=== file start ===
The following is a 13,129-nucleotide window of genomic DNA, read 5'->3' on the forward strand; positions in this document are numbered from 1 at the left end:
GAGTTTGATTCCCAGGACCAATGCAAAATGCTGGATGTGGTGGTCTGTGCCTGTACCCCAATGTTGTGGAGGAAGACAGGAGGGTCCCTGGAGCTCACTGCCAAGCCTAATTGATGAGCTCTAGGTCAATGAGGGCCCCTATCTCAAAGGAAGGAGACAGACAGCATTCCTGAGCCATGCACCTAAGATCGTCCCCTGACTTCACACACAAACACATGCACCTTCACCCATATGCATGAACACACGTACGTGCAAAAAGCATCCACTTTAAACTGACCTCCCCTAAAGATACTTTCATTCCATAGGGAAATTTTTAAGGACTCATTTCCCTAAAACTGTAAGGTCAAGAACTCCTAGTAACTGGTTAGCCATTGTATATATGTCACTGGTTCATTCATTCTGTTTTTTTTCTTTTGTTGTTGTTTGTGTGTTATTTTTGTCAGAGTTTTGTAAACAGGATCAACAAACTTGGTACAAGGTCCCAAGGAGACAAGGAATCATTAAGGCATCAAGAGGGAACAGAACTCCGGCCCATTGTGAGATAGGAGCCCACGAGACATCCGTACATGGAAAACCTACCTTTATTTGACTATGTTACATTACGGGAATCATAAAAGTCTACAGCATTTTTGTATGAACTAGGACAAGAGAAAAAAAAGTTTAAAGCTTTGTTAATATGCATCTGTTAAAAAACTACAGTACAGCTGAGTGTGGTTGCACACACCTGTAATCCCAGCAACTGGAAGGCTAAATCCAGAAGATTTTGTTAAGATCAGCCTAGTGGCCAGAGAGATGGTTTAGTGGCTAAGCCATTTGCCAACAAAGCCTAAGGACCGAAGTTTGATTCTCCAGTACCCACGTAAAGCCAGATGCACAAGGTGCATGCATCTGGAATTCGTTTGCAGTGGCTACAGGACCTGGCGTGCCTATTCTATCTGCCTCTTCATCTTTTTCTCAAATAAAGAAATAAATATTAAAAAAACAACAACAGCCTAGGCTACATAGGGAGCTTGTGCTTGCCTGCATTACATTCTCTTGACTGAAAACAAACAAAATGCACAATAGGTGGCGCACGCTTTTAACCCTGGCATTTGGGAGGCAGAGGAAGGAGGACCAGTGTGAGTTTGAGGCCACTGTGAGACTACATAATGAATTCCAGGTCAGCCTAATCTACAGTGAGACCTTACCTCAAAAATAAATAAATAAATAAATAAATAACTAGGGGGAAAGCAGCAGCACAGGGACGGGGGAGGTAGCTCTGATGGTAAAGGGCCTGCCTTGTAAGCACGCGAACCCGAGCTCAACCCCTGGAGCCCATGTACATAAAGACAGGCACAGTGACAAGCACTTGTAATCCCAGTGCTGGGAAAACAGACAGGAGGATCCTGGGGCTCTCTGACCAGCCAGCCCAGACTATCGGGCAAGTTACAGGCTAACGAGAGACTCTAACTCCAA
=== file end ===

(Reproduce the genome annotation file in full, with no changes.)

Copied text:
The following is a 13,129-nucleotide window of genomic DNA, read 5'->3' on the forward strand; positions in this document are numbered from 1 at the left end:
GAGTTTGATTCCCAGGACCAATGCAAAATGCTGGATGTGGTGGTCTGTGCCTGTACCCCAATGTTGTGGAGGAAGACAGGAGGGTCCCTGGAGCTCACTGCCAAGCCTAATTGATGAGCTCTAGGTCAATGAGGGCCCCTATCTCAAAGGAAGGAGACAGACAGCATTCCTGAGCCATGCACCTAAGATCGTCCCCTGACTTCACACACAAACACATGCACCTTCACCCATATGCATGAACACACGTACGTGCAAAAAGCATCCACTTTAAACTGACCTCCCCTAAAGATACTTTCATTCCATAGGGAAATTTTTAAGGACTCATTTCCCTAAAACTGTAAGGTCAAGAACTCCTAGTAACTGGTTAGCCATTGTATATATGTCACTGGTTCATTCATTCTGTTTTTTTTCTTTTGTTGTTGTTTGTGTGTTATTTTTGTCAGAGTTTTGTAAACAGGATCAACAAACTTGGTACAAGGTCCCAAGGAGACAAGGAATCATTAAGGCATCAAGAGGGAACAGAACTCCGGCCCATTGTGAGATAGGAGCCCACGAGACATCCGTACATGGAAAACCTACCTTTATTTGACTATGTTACATTACGGGAATCATAAAAGTCTACAGCATTTTTGTATGAACTAGGACAAGAGAAAAAAAAGTTTAAAGCTTTGTTAATATGCATCTGTTAAAAAACTACAGTACAGCTGAGTGTGGTTGCACACACCTGTAATCCCAGCAACTGGAAGGCTAAATCCAGAAGATTTTGTTAAGATCAGCCTAGTGGCCAGAGAGATGGTTTAGTGGCTAAGCCATTTGCCAACAAAGCCTAAGGACCGAAGTTTGATTCTCCAGTACCCACGTAAAGCCAGATGCACAAGGTGCATGCATCTGGAATTCGTTTGCAGTGGCTACAGGACCTGGCGTGCCTATTCTATCTGCCTCTTCATCTTTTTCTCAAATAAAGAAATAAATATTAAAAAAACAACAACAGCCTAGGCTACATAGGGAGCTTGTGCTTGCCTGCATTACATTCTCTTGACTGAAAACAAACAAAATGCACAATAGGTGGCGCACGCTTTTAACCCTGGCATTTGGGAGGCAGAGGAAGGAGGACCAGTGTGAGTTTGAGGCCACTGTGAGACTACATAATGAATTCCAGGTCAGCCTAATCTACAGTGAGACCTTACCTCAAAAATAAATAAATAAATAAATAAATAACTAGGGGGAAAGCAGCAGCACAGGGACGGGGGAGGTAGCTCTGATGGTAAAGGGCCTGCCTTGTAAGCACGCGAACCCGAGCTCAACCCCTGGAGCCCATGTACATAAAGACAGGCACAGTGACAAGCACTTGTAATCCCAGTGCTGGGAAAACAGACAGGAGGATCCTGGGGCTCTCTGACCAGCCAGCCCAGACTATCGGGCAAGTTACAGGCTAACGAGAGACTCTAACTCCAA